2. Give It All To God (3:9-10)

“Honor the Lord with your wealth, with the firstfruits of all your crops; then your barns will be filled to overflowing, and your vats will brim over with new wine.”

Solomon tells his son that he must give everything to the Lord first. This is another important way that we show that we are trusting in the Lord with all of our heart. Many times we give God our leftovers financially, emotionally, and physically. We give God time only when we have time. We serve God only when we feel like doing something. We give financially only when we have had a good month or have paid all the bills. Honoring the Lord is a call to make sacrifices in this life. We may not able to do all that we want to do. We will not be able to comfortable in every aspect of life if we are going to be honoring God. We are only honoring ourselves when we are concerned about our needs first. The scriptures repeatedly tell us that God will take care of us if we will give to him first. But we do not trust in the Lord with all of our hearts, so we do not act upon it. Notice that Solomon tells his son that if he will give to God the first and the best financially, emotionally, physically, and spiritually, God will give back and take care of us in every way. Paul teaches the same thing in 2 Corinthians 9:6-9. We have the tendency to bristle against these passages, yet the reason is because we do not want to put that much trust in the Lord to take care of us. We think that we are the ones who create our own wealth, we are in charge of our wealth, and we must use our wealth to take care of ourselves. But this is “leaning on our own understanding” and being “wise in our own eyes.”

3. Pay the Price For Wisdom (3:13-18; 4:5-9; 8:10-11; 8:18-21)

In our last lesson we saw Solomon counseling his son to acquire wisdom while wisdom is crying out in the streets. When disaster strikes it will be too late to seek wisdom. Solomon now shows his son the value of wisdom.

“Blessed is the man who finds wisdom, the man who gains understanding, for she is more profitable than silver and yields better returns than gold. She is more precious than rubies; nothing you desire can compare with her. Long life is in her right hand; in her left hand are riches and honor. Her ways are pleasant ways, and all her paths are peace. She is a tree of life to those who embrace her; those who lay hold of her will be blessed” (3:13-18). Wisdom is more profitable for you in this life than silver and gold. Wisdom is more precious than rare gems. Wisdom will bring riches, honor, and peace. The very thing that people are seeking after are found in the wisdom of the Lord. But no one is looking in the right place. To drive home the point, he says this to his son again a little later.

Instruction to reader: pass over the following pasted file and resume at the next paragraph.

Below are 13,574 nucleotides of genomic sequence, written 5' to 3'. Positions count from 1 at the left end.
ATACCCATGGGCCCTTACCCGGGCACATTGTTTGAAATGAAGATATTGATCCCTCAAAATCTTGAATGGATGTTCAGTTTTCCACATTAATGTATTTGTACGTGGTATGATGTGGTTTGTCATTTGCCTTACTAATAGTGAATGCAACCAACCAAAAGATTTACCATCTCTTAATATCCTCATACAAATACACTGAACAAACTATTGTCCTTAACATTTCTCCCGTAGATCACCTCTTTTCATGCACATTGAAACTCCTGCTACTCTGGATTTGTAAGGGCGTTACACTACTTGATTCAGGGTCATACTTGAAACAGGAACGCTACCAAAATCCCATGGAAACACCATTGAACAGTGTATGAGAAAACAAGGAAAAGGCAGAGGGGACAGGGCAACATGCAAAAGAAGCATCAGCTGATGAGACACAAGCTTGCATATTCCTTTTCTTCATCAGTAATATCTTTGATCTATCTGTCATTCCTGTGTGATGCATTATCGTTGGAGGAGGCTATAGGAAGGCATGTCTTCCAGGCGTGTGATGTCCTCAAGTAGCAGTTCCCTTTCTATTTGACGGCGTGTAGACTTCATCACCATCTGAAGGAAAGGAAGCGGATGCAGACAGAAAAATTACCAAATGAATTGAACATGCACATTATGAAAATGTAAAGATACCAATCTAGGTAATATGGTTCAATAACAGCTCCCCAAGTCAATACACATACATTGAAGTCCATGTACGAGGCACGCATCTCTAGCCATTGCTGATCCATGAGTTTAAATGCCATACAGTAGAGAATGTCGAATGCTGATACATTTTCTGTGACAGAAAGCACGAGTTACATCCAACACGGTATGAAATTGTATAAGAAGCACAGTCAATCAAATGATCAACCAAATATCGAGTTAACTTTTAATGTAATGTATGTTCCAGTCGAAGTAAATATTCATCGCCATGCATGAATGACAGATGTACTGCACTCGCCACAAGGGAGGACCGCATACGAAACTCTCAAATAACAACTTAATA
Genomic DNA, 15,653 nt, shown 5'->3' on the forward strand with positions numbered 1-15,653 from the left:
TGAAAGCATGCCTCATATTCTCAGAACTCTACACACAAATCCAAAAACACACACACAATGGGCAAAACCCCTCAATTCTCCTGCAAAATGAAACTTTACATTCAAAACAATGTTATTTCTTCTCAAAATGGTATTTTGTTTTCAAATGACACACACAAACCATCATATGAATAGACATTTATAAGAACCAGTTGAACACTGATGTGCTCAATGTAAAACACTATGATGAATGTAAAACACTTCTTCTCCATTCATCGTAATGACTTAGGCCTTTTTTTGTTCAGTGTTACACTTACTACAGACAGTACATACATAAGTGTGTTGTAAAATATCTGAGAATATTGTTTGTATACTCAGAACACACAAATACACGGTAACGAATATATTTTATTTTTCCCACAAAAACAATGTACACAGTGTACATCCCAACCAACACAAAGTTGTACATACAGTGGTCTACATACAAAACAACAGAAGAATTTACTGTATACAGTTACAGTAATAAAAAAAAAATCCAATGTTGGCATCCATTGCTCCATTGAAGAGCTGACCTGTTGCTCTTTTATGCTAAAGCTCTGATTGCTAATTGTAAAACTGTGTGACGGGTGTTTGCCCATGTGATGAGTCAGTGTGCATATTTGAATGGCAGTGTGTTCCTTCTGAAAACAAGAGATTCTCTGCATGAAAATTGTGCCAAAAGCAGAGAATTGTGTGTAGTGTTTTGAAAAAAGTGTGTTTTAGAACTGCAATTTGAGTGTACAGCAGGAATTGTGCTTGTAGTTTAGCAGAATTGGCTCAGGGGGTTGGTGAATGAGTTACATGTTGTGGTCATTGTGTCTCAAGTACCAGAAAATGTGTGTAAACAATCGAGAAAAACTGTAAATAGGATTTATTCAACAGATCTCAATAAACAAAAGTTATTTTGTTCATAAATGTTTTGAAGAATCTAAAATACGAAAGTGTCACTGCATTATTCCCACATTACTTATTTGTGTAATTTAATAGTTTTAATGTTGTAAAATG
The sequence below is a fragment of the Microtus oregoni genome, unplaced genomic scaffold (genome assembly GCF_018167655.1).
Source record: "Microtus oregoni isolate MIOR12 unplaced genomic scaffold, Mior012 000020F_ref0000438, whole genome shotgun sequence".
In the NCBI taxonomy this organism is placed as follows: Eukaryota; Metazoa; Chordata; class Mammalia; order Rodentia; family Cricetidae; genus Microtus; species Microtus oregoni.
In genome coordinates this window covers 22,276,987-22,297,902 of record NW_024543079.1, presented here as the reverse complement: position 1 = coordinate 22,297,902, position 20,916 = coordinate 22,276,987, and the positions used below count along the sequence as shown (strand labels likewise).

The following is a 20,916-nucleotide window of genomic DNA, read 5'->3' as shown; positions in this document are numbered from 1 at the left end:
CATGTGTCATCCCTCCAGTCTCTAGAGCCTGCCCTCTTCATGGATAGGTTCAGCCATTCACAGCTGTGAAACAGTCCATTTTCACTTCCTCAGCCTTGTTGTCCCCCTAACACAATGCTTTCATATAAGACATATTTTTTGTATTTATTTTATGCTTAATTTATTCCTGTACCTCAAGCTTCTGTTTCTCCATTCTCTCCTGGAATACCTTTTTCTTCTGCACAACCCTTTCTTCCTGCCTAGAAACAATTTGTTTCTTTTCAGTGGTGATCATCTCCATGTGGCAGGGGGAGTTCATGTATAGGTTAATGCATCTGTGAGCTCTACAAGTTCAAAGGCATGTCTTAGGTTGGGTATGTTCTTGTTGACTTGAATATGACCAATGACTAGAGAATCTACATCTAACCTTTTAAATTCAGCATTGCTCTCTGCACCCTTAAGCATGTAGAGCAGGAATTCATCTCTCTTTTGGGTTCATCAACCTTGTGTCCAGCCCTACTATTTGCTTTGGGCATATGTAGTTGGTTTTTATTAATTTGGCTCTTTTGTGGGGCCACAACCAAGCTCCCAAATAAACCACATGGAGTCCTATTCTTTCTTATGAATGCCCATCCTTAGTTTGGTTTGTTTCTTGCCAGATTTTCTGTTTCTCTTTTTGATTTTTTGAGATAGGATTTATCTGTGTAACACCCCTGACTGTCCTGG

“Choose my instruction instead of silver, knowledge rather than choice gold, for wisdom is more precious than rubies, and nothing you desire can compare with her” (8:10-11). Then wisdom speaks for herself again, encouraging people to seek after her:

“With me are riches and honor, enduring wealth and prosperity. My fruit is better than fine gold; what I yield surpasses choice silver. I walk in the way of righteousness, along the paths of justice, bestowing wealth on those who love me and making their treasuries full” (8:18-21).

Wisdom is worth anything you can give to attain it. This language shows how little we value wisdom. We think wealth, success, honor, and peace are more important to acquire. But wisdom is speaking telling us that she is the most important because through her these things are attained. Therefore, Solomon tells his son:

“Wisdom is supreme; therefore get wisdom. Though it cost all you have, get understanding” (4:7). Wisdom is not for free. You and I have to work for it. We will have to make sacrifices to attain it. You and I have to spend time praying, spend reading the word of God, spend time studying the word of God, and make effort to be found pleasing to God. You can pay a little now and have the peace that comes with wisdom, or you can pay a lot later when you go through calamity without wisdom.

Conclusion:

“Above all else, guard your heart, for it is the wellspring of life” (4:23). As we try to live righteous lives we must keep watch over our hearts. Our hearts can become infiltrated with the pleasures and desires of the world and we forget to seek wisdom.

  1. Trust in the Lord with all of your heart. Turn to God for every decision that we make so that we lead lives that glorify God. We will be pleasing to God when we are consulting the word of God for guidance in our decision-making.
  2. Give it all to God. Everything we have has been given to us from God. We must accept this to be true, sacrifice everything, and give to the Lord first. Only then will we find ourselves pleasing to God and acquire wisdom.
  3. Pay the price for wisdom. We will have to give up our comforts, time, desires, and wealth to find wisdom. But it is worth it. Get to know God and he will change your life.